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Shore Excursions Tough Part Of Planning Successful Cruise

Sun., May 25, 1997

When it comes to shore excursions, passengers are a picky bunch.

Consider this example: On a particularly disappointing shore excursion that I took in France, the guide aboard our bus barely uttered a word. In fact, she spent most of the trip silently reading a book.

Later that day aboard ship, I recounted the tale of the taciturn tour guide to a passenger I had just met. This passenger also had a taken a bus tour to the town.

“You’re lucky,” said the passenger. “The guide on our bus never shut up. She just yakked and yakked. It was so annoying.”

“Really? What bus were you on?” I asked.

“Bus No. 5,” she said.”And you?”

“No. 5.”

This is why cruise lines have a tough time planning excursions all passengers will enjoy. “It’s an age-old problem,” said Mimi Weisband of Crystal Cruises.”You never can please everyone.”

In fact, many travel agents say shore excursions constitute the bulk of passenger complaints.

Passengers’ main pet peeves about shore excursions are trips that are too long for a sight that doesn’t meet expectations or a destination that isn’t particularly noteworthy, said Anne Campbell, editor of AOL’s Cruise Critic, who added that she still can’t believe she “wasted seven hours on a trip to San Jose (Costa Rica) where all I saw was a church and a market.”

Disappointment with excursions can be especially rife in the Caribbean. “Because of competition and discounting, cruise lines are having to look for every source of profit center they can find, so they push these shore excursions,” said Kay Showker, a travel writer whose guidebooks on Caribbean ports are a staple for those wanting to explore on their own.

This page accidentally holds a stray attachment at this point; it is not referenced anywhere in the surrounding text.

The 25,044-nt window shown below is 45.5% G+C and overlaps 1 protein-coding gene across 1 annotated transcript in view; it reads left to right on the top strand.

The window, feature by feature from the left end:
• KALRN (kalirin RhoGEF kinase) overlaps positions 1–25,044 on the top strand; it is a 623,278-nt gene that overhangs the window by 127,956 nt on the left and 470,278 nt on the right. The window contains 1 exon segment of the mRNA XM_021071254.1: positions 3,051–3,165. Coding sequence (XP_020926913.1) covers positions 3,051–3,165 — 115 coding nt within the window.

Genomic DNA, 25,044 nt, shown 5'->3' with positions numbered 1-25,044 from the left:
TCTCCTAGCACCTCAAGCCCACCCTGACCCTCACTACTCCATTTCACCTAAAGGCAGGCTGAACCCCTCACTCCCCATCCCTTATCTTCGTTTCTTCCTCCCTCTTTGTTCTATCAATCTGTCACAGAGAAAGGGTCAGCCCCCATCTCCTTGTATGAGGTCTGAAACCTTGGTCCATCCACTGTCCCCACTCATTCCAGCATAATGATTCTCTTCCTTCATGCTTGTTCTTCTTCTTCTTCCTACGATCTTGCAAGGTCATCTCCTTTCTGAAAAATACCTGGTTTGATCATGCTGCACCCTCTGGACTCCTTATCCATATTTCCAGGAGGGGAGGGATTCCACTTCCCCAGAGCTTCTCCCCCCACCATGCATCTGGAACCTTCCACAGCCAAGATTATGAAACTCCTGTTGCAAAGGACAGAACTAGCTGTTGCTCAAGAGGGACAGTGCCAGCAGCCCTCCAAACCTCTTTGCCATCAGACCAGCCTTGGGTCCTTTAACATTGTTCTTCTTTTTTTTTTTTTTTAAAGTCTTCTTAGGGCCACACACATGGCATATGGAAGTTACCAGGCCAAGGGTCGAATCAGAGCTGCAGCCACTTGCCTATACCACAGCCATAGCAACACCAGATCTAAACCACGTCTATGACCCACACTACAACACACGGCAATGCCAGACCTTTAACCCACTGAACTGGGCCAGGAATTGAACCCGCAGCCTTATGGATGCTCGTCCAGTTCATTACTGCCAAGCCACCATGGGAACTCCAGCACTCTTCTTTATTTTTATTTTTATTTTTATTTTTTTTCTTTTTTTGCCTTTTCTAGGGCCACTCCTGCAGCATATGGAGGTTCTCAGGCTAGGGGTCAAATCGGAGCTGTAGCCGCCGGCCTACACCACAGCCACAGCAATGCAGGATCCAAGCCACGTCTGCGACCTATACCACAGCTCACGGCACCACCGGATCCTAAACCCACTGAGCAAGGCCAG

First-time cruisers especially may feel pressure to take excursions offered by the line, and tours promoted with “limited space” create an illusion that passengers will miss out if they don’t sign up early. Timid passengers even may worry they’ll miss the boat, literally, if they tour independently of a ship’s organized excursion.

There basically are two kinds of passengers, Showker said: “Those who won’t take a tour if you gave it to them for free, and those who are too terrified to go past the gate without one.”

This is borne out by statistics from the world’s biggest cruise line. According to Matthew Sams, Carnival Cruise Line’s director of port operations, between 40 percent and 60 percent of their passengers take ships’ excursions.

As for the importance of excursion sales to a cruise line, Sams said: “We have to keep up; if we don’t provide what passengers want, they’ll go someplace else where they can find it.”

Many cruise lines say those all-encompassing port-city tours are the most popular, because many passengers just want to see highlights of places they have never been. However, Showker said these tours also tend to be the most disappointing to passengers because more time is usually spent on the bus than at the sights. Many travel agents admit they steer clients away from such tours.

So how do cruise lines satisfy different tastes and interests in a given destination? They pay attention to passenger feedback.